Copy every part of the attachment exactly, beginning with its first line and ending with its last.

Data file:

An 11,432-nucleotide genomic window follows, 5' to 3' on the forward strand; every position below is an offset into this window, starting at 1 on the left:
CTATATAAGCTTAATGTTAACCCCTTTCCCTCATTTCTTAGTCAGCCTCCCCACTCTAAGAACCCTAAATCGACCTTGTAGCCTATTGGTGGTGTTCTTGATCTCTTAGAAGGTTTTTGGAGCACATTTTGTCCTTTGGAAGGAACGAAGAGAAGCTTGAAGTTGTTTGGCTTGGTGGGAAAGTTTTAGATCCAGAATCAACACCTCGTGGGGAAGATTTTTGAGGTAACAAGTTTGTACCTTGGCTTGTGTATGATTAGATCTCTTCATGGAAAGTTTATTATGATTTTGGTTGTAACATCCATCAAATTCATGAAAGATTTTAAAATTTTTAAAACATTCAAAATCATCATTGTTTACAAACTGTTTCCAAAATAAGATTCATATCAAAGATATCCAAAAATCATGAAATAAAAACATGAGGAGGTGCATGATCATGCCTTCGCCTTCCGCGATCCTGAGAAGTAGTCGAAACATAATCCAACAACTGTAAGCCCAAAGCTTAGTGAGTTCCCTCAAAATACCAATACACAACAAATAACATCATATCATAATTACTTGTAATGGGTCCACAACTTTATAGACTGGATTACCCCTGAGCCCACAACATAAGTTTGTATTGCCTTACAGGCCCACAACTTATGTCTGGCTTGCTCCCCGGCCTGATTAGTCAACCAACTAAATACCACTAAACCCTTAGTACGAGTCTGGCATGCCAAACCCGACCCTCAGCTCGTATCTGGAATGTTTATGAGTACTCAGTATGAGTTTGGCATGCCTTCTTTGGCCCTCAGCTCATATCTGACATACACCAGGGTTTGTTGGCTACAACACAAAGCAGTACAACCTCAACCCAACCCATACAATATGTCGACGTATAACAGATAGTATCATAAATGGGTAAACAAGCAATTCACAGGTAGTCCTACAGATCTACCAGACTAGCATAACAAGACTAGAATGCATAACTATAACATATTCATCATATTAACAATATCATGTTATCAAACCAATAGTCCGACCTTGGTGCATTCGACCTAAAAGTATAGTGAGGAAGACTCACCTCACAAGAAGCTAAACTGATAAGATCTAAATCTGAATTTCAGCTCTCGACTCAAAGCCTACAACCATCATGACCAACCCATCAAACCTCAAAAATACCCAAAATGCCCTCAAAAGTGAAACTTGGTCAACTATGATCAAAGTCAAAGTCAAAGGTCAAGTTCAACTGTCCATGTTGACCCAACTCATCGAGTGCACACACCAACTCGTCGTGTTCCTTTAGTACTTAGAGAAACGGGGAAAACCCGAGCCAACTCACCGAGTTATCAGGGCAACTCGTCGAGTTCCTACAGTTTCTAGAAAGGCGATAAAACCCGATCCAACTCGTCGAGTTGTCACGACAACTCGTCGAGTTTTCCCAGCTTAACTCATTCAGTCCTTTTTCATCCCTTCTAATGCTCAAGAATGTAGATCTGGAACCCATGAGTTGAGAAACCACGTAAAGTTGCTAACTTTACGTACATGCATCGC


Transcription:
An 11,432-nucleotide genomic window follows, 5' to 3' on the forward strand; every position below is an offset into this window, starting at 1 on the left:
CTATATAAGCTTAATGTTAACCCCTTTCCCTCATTTCTTAGTCAGCCTCCCCACTCTAAGAACCCTAAATCGACCTTGTAGCCTATTGGTGGTGTTCTTGATCTCTTAGAAGGTTTTTGGAGCACATTTTGTCCTTTGGAAGGAACGAAGAGAAGCTTGAAGTTGTTTGGCTTGGTGGGAAAGTTTTAGATCCAGAATCAACACCTCGTGGGGAAGATTTTTGAGGTAACAAGTTTGTACCTTGGCTTGTGTATGATTAGATCTCTTCATGGAAAGTTTATTATGATTTTGGTTGTAACATCCATCAAATTCATGAAAGATTTTAAAATTTTTAAAACATTCAAAATCATCATTGTTTACAAACTGTTTCCAAAATAAGATTCATATCAAAGATATCCAAAAATCATGAAATAAAAACATGAGGAGGTGCATGATCATGCCTTCGCCTTCCGCGATCCTGAGAAGTAGTCGAAACATAATCCAACAACTGTAAGCCCAAAGCTTAGTGAGTTCCCTCAAAATACCAATACACAACAAATAACATCATATCATAATTACTTGTAATGGGTCCACAACTTTATAGACTGGATTACCCCTGAGCCCACAACATAAGTTTGTATTGCCTTACAGGCCCACAACTTATGTCTGGCTTGCTCCCCGGCCTGATTAGTCAACCAACTAAATACCACTAAACCCTTAGTACGAGTCTGGCATGCCAAACCCGACCCTCAGCTCGTATCTGGAATGTTTATGAGTACTCAGTATGAGTTTGGCATGCCTTCTTTGGCCCTCAGCTCATATCTGACATACACCAGGGTTTGTTGGCTACAACACAAAGCAGTACAACCTCAACCCAACCCATACAATATGTCGACGTATAACAGATAGTATCATAAATGGGTAAACAAGCAATTCACAGGTAGTCCTACAGATCTACCAGACTAGCATAACAAGACTAGAATGCATAACTATAACATATTCATCATATTAACAATATCATGTTATCAAACCAATAGTCCGACCTTGGTGCATTCGACCTAAAAGTATAGTGAGGAAGACTCACCTCACAAGAAGCTAAACTGATAAGATCTAAATCTGAATTTCAGCTCTCGACTCAAAGCCTACAACCATCATGACCAACCCATCAAACCTCAAAAATACCCAAAATGCCCTCAAAAGTGAAACTTGGTCAACTATGATCAAAGTCAAAGTCAAAGGTCAAGTTCAACTGTCCATGTTGACCCAACTCATCGAGTGCACACACCAACTCGTCGTGTTCCTTTAGTACTTAGAGAAACGGGGAAAACCCGAGCCAACTCACCGAGTTATCAGGGCAACTCGTCGAGTTCCTACAGTTTCTAGAAAGGCGATAAAACCCGATCCAACTCGTCGAGTTGTCACGACAACTCGTCGAGTTTTCCCAGCTTAACTCATTCAGTCCTTTTTCATCCCTTCTAATGCTCAAGAATGTAGATCTGGAACCCATGAGTTGAGAAACCACGTAAAGTTGCTAACTTTACGTACATGCATCGC